data debate: Ellen Matloff, a Yale research scientist in genetics, showed how she stood in the debate over patents held by Myriad Genetics on genes linked to a high risk of breast cancer. The company said it must protect its database in order to ensure that the interpretation is consistent. Others don’t buy that argument.

Terry Dagradi via the New York Times ,

Scientists seek to make public one company's data on cancer genes

  • Article by: GINA KOLATA
  • New York Times
  • April 20, 2013 - 3:46 PM

Anyone in the United States who wants to know whether she has mutations in two breast cancer genes has little choice of where to be tested. One company alone has patents on the genes, and that company pretty much controls the market.

The Supreme Court this past week took up the issue of whether companies can own patents on genes. But there is another issue that might make the patent question beside the point. No matter which way the patent decision goes, the company, Myriad Genetics, will still own the largest database that tells patients what various mutations mean.

With 17 years of experience and millions of tests looking for thousands of mutations in the genes, the company was able to amass a huge database that tells which DNA changes increase cancer risk and by how much, and which are inconsequential blips in DNA. And it is keeping that data to itself.

Some genetics researchers are furious and have now figured out a way to get the data anyway. Every time Myriad sends out a report on a gene test, it specifies not just the mutations it found but also what they mean. As a result, Myriad’s data on each of the mutations is scattered in millions of reports in the hands of doctors and patients. If the geneticists could just gather those reports, they say, they can recreate Myriad’s database.

So they started a grass-roots project, Sharing Clinical Reports, and are asking cancer clinics and doctors to provide them with all the Myriad data they have from patients who have been tested.

None of the data have names of patients or other identifiers, advocates say. But their task is huge because the amount of data needed is vast. The project’s leader, Dr. Robert Nussbaum, chief of the division of genomic medicine at the University of California, San Francisco, estimates that with about 1,000 mutations collected so far, he has only about 1.5 percent of what Myriad has. “Myriad is probably laughing at me,” he said.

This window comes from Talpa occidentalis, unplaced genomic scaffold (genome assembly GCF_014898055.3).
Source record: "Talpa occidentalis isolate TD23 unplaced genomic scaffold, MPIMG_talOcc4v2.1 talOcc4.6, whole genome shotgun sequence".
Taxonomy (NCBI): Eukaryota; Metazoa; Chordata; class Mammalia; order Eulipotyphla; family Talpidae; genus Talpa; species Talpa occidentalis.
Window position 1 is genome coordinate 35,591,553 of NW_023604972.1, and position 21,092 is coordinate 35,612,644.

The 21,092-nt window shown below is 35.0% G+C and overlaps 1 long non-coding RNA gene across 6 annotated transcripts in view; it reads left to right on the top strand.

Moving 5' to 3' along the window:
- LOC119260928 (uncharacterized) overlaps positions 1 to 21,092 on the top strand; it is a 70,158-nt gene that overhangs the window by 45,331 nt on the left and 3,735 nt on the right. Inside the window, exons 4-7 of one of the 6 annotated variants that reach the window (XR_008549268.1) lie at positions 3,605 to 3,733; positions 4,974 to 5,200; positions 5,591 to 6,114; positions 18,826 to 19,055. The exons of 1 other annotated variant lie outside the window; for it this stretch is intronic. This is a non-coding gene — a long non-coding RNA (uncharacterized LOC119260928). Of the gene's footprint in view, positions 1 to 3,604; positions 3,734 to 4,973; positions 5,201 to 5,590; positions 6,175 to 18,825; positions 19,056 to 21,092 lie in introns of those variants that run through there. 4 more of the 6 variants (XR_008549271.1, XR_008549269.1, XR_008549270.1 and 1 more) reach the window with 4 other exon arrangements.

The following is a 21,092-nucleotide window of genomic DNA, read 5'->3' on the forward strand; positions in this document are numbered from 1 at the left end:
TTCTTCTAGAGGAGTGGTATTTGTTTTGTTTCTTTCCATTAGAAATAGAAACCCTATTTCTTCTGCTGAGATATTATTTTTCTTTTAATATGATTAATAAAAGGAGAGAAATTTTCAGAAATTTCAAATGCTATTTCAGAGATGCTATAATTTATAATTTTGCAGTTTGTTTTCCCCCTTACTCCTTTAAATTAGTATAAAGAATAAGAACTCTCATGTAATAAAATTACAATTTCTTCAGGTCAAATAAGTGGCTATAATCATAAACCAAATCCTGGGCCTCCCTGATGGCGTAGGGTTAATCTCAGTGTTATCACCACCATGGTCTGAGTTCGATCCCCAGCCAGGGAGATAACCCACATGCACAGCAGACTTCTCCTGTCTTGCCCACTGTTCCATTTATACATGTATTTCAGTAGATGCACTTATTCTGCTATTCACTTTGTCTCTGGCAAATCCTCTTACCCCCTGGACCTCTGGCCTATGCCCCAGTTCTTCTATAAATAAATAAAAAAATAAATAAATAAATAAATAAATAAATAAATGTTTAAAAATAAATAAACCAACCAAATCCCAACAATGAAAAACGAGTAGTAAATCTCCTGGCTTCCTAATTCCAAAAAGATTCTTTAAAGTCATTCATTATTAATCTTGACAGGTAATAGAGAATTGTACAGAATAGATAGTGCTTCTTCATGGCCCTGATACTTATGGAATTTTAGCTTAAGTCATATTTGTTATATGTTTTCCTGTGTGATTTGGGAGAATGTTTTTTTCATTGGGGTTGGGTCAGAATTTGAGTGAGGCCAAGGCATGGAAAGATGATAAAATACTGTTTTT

The story began in 1996, when Myriad got patents on the two isolated DNA molecules known as the BRCA1 and BRCA2 genes and provided a test to determine whether the genes carried mutations. The company realized that it would be crucial to figure out how risky each mutation was. That sort of analysis requires linking the mutations to people’s cancer history. Obtaining that data is a momentous project, said Mark Capone, president of Myriad Genetic Laboratories, a wholly owned Myriad subsidiary.

Until 2004, Myriad posted its data on a site for researchers. However, Capone said, the company became aware of problems with the way its data were being used. For example, he said, the person running the database updated it only every couple of months. And the database included risk estimates submitted by laboratories all over the world.

“We might classify a mutation one way, and someone else might call it something different,” he said. That is fine if the data were being used as intended — for research purposes only. But they were instead being used to tell patients their cancer risk and to make major medical decisions.

When the company became aware of how the research database was being used, he said, “we had to act — we didn’t have any choice.” Myriad stopped posting its data.

Nussbaum does not buy that argument. “The Myriad approach is a big black box,” he said. “It’s a ‘trust us, we know best’ approach.”

One thing it does is preclude independent second opinions, said Sherri Bale, managing director of GeneDX, a gene testing company working with Nussbaum. Yet the consequences of some mutations are so dire that women may have their breasts and ovaries removed to protect themselves from cancer. “You are going to remove my breasts, you are going to remove my ovaries? Let me ask one other person,” Bale said.

Myriad disagrees, saying it has licensed to LabCorp the ability to independently use its technology to search for mutations. Myriad then uses its data to say what the mutations mean. But having one company control the data for genes is contrary to the way medicine is developing, said Heidi Rehm, a Harvard geneticist.

Rehm, Nussbaum, Bale and others now are working with the National Institutes of Health to start a public database of gene variants. Working at night and on weekends, with the help of two genetics counselors, Nussbaum began contacting geneticist friends and people he knows, asking them to send in Myriad reports.

“I would say, ‘How about pulling your results?’ They would say, ‘It’s a big pain.’ So I would tell them, ‘I will pay you 33 cents for each variant,’ ” Nussbaum said. Most then agreed to do it, assigning a student who needed extra money — which ended up being about $50 per clinic. Clinics that sent in at least 200 unique genetic variants would get an iPad mini.

The money for the inducements was supplied by Peter Kolchinsky, managing director of RA Capital Management in Boston. Kolchinsky, a scientist by training, said he would like to see many labs compete on the basis of cost, speed and customer service. But they would all share data on interpreting alterations in genes rather than creating what he called “gene- or disease-specific trade secret monopolies.”

He said, “That works for Coke, not for cancer.”

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